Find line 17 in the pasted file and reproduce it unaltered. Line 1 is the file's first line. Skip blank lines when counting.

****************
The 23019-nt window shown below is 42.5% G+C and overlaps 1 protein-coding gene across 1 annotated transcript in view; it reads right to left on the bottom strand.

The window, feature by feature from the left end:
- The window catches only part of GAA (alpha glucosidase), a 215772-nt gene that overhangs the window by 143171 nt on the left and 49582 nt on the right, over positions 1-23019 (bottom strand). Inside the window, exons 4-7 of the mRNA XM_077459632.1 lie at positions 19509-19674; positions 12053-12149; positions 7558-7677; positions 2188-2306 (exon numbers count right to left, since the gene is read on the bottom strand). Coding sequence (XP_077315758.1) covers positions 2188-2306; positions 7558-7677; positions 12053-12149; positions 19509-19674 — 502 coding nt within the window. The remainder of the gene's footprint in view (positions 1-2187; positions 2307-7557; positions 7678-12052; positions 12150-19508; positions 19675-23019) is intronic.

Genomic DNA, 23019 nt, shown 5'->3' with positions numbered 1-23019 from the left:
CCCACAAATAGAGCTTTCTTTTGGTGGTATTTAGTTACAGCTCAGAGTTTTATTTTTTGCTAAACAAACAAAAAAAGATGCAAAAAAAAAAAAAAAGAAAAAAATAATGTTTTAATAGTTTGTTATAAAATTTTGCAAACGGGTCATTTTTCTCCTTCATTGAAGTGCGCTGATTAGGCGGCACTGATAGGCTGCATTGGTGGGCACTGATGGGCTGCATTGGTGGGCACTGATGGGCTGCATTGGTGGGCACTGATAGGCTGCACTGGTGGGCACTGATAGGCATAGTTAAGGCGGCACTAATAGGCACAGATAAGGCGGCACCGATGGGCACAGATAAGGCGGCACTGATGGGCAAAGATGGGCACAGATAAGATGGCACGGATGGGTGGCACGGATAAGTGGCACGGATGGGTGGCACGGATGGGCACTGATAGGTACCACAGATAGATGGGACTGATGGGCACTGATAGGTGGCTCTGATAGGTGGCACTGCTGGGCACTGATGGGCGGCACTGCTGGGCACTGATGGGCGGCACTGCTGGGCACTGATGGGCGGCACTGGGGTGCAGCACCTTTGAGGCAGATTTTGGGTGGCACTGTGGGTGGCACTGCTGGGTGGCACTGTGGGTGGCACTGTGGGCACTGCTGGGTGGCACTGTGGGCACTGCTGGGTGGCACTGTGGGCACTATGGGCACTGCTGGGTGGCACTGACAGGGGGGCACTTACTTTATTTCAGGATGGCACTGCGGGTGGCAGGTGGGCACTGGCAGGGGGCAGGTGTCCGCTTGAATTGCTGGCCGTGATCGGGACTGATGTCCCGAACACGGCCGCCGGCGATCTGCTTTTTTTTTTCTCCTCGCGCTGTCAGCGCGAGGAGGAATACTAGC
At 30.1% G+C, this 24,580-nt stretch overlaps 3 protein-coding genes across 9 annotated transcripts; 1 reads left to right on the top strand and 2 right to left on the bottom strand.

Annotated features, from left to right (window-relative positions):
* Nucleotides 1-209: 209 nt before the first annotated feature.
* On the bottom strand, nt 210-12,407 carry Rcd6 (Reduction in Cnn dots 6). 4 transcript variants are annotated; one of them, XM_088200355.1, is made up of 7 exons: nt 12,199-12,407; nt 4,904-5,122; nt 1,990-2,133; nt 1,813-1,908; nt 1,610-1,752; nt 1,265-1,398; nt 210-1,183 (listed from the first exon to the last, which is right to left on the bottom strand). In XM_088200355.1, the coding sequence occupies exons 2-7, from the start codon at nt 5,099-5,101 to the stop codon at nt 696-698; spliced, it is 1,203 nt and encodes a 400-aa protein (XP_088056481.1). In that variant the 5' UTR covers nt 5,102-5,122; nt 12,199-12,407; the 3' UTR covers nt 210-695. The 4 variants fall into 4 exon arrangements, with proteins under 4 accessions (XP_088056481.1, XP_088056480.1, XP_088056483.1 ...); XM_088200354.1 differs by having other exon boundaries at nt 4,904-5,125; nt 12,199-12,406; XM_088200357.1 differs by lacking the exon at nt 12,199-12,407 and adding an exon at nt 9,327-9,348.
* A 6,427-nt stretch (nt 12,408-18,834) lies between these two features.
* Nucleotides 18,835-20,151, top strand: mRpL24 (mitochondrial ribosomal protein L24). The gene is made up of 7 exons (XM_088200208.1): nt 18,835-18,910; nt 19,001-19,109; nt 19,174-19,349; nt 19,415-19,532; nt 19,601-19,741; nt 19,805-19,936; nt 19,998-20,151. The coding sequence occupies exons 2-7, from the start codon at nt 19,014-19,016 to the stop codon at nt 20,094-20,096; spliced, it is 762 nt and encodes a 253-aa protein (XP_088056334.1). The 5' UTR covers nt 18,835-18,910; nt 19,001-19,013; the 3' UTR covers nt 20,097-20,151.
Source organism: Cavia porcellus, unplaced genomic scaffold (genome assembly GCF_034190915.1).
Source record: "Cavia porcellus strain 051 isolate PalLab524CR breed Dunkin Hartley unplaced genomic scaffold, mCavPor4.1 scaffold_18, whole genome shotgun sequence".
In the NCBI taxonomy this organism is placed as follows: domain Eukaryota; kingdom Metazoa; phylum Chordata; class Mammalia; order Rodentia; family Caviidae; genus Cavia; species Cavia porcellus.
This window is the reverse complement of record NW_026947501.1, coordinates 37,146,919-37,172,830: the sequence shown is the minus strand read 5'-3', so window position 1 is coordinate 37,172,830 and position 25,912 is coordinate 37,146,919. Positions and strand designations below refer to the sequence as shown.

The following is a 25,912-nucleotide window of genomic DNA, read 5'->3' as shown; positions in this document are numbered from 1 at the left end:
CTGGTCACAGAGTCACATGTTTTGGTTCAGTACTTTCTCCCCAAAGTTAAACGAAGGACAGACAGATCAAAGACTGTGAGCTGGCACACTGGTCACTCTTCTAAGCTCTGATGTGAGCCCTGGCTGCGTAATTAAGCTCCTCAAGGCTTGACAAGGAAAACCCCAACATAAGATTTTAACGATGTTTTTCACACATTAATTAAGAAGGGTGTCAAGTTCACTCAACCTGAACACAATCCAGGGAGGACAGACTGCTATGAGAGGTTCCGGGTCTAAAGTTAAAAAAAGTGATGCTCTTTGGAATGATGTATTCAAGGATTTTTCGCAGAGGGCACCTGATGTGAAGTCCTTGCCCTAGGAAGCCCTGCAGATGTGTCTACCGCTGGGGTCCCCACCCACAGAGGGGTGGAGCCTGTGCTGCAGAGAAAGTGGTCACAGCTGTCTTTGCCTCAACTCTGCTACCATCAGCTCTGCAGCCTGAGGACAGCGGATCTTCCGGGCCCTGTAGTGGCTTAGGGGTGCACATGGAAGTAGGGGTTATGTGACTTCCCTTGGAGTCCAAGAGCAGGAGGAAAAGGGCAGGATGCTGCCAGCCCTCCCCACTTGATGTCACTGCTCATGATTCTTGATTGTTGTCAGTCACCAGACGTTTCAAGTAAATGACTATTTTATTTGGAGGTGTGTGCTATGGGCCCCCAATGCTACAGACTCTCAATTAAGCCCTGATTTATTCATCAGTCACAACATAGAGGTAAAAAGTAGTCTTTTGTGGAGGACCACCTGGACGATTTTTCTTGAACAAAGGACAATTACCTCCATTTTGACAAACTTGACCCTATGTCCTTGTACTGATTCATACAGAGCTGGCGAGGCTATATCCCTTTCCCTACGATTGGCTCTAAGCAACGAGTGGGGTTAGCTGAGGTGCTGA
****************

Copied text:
CTGGTCACAGAGTCACATGTTTTGGTTCAGTACTTTCTCCCCAAAGTTAAACGAAGGACAGACAGATCAAAGACTGTGAGCTGGCACACTGGTCACTCTTCTAAGCTCTGATGTGAGCCCTGGCTGCGTAATTAAGCTCCTCAAGGCTTGACAAGGAAAACCCCAACATAAGATTTTAACGATGTTTTTCACACATTAATTAAGAAGGGTGTCAAGTTCACTCAACCTGAACACAATCCAGGGAGGACAGACTGCTATGAGAGGTTCCGGGTCTAAAGTTAAAAAAAGTGATGCTCTTTGGAATGATGTATTCAAGGATTTTTCGCAGAGGGCACCTGATGTGAAGTCCTTGCCCTAGGAAGCCCTGCAGATGTGTCTACCGCTGGGGTCCCCACCCACAGAGGGGTGGAGCCTGTGCTGCAGAGAAAGTGGTCACAGCTGTCTTTGCCTCAACTCTGCTACCATCAGCTCTGCAGCCTGAGGACAGCGGATCTTCCGGGCCCTGTAGTGGCTTAGGGGTGCACATGGAAGTAGGGGTTATGTGACTTCCCTTGGAGTCCAAGAGCAGGAGGAAAAGGGCAGGATGCTGCCAGCCCTCCCCACTTGATGTCACTGCTCATGATTCTTGATTGTTGTCAGTCACCAGACGTTTCAAGTAAATGACTATTTTATTTGGAGGTGTGTGCTATGGGCCCCCAATGCTACAGACTCTCAATTAAGCCCTGATTTATTCATCAGTCACAACATAGAGGTAAAAAGTAGTCTTTTGTGGAGGACCACCTGGACGATTTTTCTTGAACAAAGGACAATTACCTCCATTTTGACAAACTTGACCCTATGTCCTTGTACTGATTCATACAGAGCTGGCGAGGCTATATCCCTTTCCCTACGATTGGCTCTAAGCAACGAGTGGGGTTAGCTGAGGTGCTGA